Namibia Perfect European Cobalt Supplier

Andrew Deaville - 5th September 2018


Major European automakers such as BMW, Mercedes and Volkswagen will soon be in need of direct supplies of cobalt if they are to loosen China’s grip on the supply chain. While Glencore (LSE:GLEN) and ERG Africa face yet more tax-hikes and legal challenges over Congolese operations, Celsius Resources (ASX:CLA) has just delineated the largest cobalt sulphide deposit outside of the DRC, in politically stable and mining-friendly Namibia.

Existing Supply Chain Favours China

China has a proven history of capturing high-growth supply chains by aggressively securing the lowest production costs, and the energy storage market is no exception. With control of the world’s cobalt supply at stake, a few subpoenas here and there hold little sway, and operating in one of the world’s poorest countries only provides a competitive edge. The national government also controls the fate of all Chinese refineries, which are regularly consolidated in pursuit of the greatest efficiency.

Glencore’s Katanga mine will continue to dominate ore supply in 2018, but through its state-mandated processes, China has become responsible for almost 90% of refined cobalt output. If European and American automakers are to compete, new cobalt refineries in more stable jurisdictions are required. Particularly considering that the LME will soon step-up audits and inspections of companies with DRC-linked cobalt supplies, delisting those that fail to meet standards; it’s never been more important to source elsewhere.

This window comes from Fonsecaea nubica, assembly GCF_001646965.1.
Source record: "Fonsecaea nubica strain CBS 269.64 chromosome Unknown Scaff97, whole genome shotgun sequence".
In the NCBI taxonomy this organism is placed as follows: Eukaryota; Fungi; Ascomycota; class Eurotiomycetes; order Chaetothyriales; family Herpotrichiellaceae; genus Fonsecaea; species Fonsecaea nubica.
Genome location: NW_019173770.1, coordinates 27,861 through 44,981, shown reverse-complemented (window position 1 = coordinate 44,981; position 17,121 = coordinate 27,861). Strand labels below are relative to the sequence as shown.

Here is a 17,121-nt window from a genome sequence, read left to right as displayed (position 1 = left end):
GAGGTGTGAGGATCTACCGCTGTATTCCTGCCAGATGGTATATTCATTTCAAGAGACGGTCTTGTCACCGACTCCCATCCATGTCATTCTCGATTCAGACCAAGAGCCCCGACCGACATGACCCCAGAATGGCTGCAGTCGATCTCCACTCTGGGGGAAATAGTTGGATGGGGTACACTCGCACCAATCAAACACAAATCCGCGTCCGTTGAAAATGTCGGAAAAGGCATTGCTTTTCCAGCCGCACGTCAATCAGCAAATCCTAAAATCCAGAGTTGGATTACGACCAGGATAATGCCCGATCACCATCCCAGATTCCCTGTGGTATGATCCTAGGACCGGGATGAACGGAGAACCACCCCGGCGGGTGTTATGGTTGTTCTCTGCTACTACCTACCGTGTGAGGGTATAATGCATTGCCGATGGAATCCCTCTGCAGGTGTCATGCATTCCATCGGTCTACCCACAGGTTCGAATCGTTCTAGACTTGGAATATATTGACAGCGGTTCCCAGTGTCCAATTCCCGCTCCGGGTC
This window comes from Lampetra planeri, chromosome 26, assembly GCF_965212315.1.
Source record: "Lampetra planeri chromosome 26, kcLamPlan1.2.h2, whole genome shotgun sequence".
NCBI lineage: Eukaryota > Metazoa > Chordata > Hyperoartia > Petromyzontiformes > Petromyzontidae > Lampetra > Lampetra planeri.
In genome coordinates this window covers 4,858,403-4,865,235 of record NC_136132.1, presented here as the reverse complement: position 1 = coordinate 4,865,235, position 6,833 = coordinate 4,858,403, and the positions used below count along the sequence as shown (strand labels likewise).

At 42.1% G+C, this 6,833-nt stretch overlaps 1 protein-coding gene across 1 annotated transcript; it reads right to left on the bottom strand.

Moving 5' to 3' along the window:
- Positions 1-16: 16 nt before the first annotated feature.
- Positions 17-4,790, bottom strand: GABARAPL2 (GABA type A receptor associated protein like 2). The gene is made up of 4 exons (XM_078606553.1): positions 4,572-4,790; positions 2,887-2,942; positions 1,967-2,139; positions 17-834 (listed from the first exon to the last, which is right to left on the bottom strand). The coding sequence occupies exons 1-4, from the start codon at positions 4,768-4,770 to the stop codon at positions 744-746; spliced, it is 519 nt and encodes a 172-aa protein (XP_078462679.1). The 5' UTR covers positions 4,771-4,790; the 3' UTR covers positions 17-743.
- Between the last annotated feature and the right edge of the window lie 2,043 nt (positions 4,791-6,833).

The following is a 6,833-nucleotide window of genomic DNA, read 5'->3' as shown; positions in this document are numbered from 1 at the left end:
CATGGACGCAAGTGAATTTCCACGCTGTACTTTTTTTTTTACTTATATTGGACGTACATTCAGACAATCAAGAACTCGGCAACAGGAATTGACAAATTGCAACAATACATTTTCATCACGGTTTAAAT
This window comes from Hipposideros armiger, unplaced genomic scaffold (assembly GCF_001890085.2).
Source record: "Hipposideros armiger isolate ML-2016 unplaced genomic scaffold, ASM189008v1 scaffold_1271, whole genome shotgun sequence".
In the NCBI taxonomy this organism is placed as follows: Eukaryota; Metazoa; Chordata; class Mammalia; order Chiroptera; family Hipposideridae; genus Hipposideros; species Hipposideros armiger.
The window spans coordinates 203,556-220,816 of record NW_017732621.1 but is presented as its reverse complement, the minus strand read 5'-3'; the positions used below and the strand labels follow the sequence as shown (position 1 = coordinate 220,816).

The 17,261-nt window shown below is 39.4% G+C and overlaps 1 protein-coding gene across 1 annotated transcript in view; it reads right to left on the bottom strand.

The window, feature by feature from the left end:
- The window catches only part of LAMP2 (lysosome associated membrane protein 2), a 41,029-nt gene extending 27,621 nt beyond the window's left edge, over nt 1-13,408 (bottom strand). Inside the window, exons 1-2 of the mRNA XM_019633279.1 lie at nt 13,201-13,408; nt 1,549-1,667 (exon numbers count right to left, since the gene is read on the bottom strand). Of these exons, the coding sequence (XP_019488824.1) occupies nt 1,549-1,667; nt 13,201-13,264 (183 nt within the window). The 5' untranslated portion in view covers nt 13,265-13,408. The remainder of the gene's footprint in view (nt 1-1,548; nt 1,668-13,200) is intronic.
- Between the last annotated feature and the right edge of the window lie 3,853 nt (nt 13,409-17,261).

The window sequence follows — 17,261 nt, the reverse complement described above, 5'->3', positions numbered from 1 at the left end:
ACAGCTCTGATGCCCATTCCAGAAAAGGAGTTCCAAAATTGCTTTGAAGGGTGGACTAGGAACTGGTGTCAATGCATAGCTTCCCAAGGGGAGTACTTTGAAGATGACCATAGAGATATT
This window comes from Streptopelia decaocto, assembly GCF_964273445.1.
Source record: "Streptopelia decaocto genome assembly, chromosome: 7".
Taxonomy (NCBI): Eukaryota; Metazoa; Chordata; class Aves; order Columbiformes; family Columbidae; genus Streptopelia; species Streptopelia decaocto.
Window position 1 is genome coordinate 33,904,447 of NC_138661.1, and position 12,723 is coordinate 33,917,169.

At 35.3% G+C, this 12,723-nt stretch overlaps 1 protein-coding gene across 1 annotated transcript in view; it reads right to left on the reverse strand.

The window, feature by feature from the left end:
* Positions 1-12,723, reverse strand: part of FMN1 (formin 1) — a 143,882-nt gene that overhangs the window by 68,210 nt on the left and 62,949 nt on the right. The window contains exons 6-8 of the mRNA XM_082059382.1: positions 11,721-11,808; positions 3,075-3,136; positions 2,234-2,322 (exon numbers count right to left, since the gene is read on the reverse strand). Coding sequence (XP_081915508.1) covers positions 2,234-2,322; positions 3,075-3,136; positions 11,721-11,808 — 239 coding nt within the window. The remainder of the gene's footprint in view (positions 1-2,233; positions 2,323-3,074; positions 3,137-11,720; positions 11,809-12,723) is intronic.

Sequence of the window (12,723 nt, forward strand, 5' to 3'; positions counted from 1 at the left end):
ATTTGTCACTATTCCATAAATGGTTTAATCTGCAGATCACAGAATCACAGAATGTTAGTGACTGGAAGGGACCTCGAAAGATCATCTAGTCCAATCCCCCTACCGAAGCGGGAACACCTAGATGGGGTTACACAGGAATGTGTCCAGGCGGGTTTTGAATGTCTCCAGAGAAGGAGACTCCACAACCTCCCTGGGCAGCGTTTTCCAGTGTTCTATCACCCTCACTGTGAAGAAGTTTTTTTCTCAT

Celsius Represents A Non-Chinese Cobalt Supply

The Opuwo project touted by Celsius Resources is an ideal candidate for a cobalt-first mine in a stable jurisdiction with strong ties to Europe. 126,100 tonnes of contained cobalt in sulphide ore has been located on the Kaoko Belt in northern Namibia. Kaoko is thought to be the western extension of the Central African Copperbelt that spans the DRC containing 40% of the world’s cobalt and 50% of its copper.

Historically, cobalt is mined as a byproduct of nickel and copper, predominantly on the copperbelt. While these projects can ramp up cobalt production, they are more affected by the fundamentals of the nickel and copper markets, meaning that cobalt output is frequently out of sync with demand; an increasingly unfavourable situation considering the growing necessity of the material. The Opuwo project is a large and primary cobalt deposit able to provide a stable supply.

While it’s true that a large number of new projects have come to the fore, the majority are marginal at best and would make for uneconomical primary deposits. Too many nickel laterite projects have been rebranded as cobalt plays, but this is a marketing ploy that won’t fly with investors for long. When considering which cobalt developments will become producing mines: high-grade, large resources with efficient processing will always make the most sense as their operating costs stay low enough to survive a long-term game and to have any chance of competing with China.

A Refinery In-Waiting